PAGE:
NGOs Urge UN Human Rights Council to Investigate Iran’s 1988 Massacre

Iran's 1988 massacre

Representatives of international non-governmental organizations are speaking out against human rights abuses by Iran’s regime and calling for a United Nations investigation into the 1988 massacre of political prisoners, at the 42nd session of the UN Human Rights Council in Geneva.

Iran’s 1988 massacre, a crime against humanity in which some 30,000 political prisoners mostly affiliated to the main opposition People’s Mojahedin (PMOI, Mujahedeen-e Khalq or MEK) were executed, was brought up at an ‘interactive dialogue’ at the council on September 11, 2019.

NGO representatives addressed Bernard Duhaime, Chair of the UN Working Group on Enforced or Involuntary Disappearances, and Fabian Salvioli, UN Special Rapporteur on the Promotion of Truth, Justice, Reparation, and Guarantees of non-recurrence.

Milica Javdan, from the Women’s Human Rights International Association, explained that the 30,000 political prisoners were massacred based on a fatwa by Supreme Leader Ayatollah Khomeini, which called for the execution of all political prisoners affiliated to the opposition group, the People’s Mojahedin Organization of Iran (PMOI/MEK).

Javdan explained that the victims were buried secretly in mass graves and that for “31 long years the Iranian government has tried to conceal the truth about the mass executions from the International Community”.

Javdan said: “Mr. Special rapporteur Salvioli, till this day the grieving families of the victims have not received any information about the fate of their loved ones. There is no paper trail on the prisoners’ whereabouts, no trial documents and no graves to visit. The victim’s families look to you for answers.”
She then explained that the late Special Rapporteur on the situation of human rights in Iran, Asma Jahangir, had informed the General Assembly about the 1988 massacre in August 2017 and requested an investigation into it, which has not taken place.

Javdan said: “Mr. Salvioli, what measures has your office taken in order to investigate this matter and to seek answers from the Iranian government about the true fate of the victims of the 1988 massacre?”

She highlighted that many perpetrators of the massacre still hold senior positions in the Iranian Regime, like Judiciary Chief Ebrahim Raisi and Justice Minister Alireza Avaei, while former Justice Minister Mostafa PourMohammadi defended the 1988 massacre in an official interview in July and said newly arrested MEK activists would face the death penalty.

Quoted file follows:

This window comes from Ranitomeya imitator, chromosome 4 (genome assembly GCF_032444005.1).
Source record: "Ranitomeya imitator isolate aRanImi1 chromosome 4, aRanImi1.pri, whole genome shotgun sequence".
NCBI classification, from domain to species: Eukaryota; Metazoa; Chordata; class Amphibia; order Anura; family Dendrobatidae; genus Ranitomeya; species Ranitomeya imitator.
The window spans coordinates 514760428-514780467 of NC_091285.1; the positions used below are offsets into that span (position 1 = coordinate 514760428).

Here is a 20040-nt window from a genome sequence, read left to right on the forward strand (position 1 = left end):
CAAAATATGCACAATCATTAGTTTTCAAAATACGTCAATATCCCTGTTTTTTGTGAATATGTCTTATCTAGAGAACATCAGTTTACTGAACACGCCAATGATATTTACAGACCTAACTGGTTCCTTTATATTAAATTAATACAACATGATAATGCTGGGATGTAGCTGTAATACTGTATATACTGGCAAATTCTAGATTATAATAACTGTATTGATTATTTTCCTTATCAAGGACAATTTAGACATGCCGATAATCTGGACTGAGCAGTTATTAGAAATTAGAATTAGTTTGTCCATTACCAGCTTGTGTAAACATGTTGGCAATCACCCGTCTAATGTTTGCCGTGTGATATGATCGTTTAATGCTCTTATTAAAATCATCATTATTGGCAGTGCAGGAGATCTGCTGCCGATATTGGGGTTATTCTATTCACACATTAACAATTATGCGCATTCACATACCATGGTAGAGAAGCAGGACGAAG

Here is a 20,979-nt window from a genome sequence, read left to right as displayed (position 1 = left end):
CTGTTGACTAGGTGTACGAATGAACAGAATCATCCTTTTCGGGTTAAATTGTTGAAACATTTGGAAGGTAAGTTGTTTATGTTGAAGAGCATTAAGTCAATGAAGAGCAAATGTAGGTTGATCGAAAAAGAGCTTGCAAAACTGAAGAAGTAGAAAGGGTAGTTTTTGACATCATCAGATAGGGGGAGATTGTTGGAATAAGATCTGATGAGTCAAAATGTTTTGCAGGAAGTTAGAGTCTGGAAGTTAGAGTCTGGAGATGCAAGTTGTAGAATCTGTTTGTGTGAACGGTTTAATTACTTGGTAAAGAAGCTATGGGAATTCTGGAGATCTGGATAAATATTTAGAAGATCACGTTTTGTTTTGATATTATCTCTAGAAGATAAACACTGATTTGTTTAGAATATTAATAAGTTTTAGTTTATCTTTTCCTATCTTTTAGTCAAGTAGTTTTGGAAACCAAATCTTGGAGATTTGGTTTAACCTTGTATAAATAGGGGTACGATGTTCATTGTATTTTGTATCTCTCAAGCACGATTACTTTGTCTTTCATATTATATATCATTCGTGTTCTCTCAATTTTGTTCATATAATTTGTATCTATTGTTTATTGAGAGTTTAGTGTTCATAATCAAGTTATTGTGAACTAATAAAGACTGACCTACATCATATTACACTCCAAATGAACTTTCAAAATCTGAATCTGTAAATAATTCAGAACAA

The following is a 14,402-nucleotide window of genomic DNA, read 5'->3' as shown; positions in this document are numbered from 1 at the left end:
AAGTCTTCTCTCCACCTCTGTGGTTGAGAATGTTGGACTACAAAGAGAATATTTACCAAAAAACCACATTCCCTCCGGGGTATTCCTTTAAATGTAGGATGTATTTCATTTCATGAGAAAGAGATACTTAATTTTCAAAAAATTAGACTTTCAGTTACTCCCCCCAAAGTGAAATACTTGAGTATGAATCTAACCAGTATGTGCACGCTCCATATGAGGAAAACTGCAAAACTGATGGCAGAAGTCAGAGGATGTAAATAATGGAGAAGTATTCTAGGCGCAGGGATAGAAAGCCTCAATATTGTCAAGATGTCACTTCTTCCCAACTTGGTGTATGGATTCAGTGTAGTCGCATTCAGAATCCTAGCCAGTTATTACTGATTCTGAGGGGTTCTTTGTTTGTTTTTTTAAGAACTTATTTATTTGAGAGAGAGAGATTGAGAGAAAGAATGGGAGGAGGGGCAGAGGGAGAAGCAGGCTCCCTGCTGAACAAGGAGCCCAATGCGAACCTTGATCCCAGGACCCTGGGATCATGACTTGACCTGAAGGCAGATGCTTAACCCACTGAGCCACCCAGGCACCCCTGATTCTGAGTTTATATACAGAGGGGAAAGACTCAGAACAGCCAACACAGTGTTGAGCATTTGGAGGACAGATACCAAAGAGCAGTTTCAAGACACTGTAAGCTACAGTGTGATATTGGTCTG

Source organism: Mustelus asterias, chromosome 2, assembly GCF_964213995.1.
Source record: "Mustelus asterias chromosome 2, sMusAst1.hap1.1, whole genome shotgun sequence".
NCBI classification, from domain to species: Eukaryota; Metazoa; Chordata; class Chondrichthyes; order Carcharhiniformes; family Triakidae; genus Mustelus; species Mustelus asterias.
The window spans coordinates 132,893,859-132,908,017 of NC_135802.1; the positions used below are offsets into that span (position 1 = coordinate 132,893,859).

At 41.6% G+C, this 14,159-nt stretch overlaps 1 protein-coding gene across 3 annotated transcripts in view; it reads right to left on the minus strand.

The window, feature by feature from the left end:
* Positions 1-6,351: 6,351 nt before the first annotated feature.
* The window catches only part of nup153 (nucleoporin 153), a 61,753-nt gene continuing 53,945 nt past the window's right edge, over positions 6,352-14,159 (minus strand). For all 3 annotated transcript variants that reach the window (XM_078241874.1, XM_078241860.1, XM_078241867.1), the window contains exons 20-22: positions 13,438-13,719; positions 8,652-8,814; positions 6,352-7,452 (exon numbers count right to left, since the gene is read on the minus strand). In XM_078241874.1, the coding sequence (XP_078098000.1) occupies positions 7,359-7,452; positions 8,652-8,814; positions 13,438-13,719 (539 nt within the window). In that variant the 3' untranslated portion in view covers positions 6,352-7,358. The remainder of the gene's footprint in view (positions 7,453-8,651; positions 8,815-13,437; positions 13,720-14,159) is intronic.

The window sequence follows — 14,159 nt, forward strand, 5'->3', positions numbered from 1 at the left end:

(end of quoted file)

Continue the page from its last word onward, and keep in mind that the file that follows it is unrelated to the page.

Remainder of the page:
Background on Iran’s 1988 Massacre:

In August and September 1988, thousands of political prisoners were executed under Khomeini’s fatwa (religious order), pursuant to the intelligence and judiciary authorities’ decisions. At the time of the mass executions, the victims had already served, or were currently serving, their prison sentences.

In his memoirs, Ayatollah Montazeri, a critical marja’ taghlid (source of emulation), and Khomeini’s designated successor, mentions the key role played by Ebrahim Raeisi in the 1988 massacre.

The publication of an audio recording of Ayatollah Montazeri’s meeting with the Death Committee on 15 August 1988 brought into foreground the role of Ebrahim Raeisi, Mostafa Pourmohammadi (Intelligence Ministry representative), Hossein Ali Nayyeri (religious judge) and Morteza Eshraqi (prosecutor) in the mass killings.

The 1988 massacre of political prisoners in Iran is recognised as a crime against humanity by international human rights lawyers such as Geoffrey Robertson, as well as by the Iran Tribunal people’s court and Human Rights Watch.

The United Nations recognises the 1988 Massacre victims’ cases as enforced disappearances. Enforced disappearance is a human rights violation and a crime under international law. The crime is not subject to statutes of limitations, and charges may be initiated at any time, until the person concerned is found or their fate is determined.

According to international law, the Iranian regime should guarantee the families of victims their rights to knowing the truth about the fates and burial places of their loved ones and hold accountable those responsible for such crimes.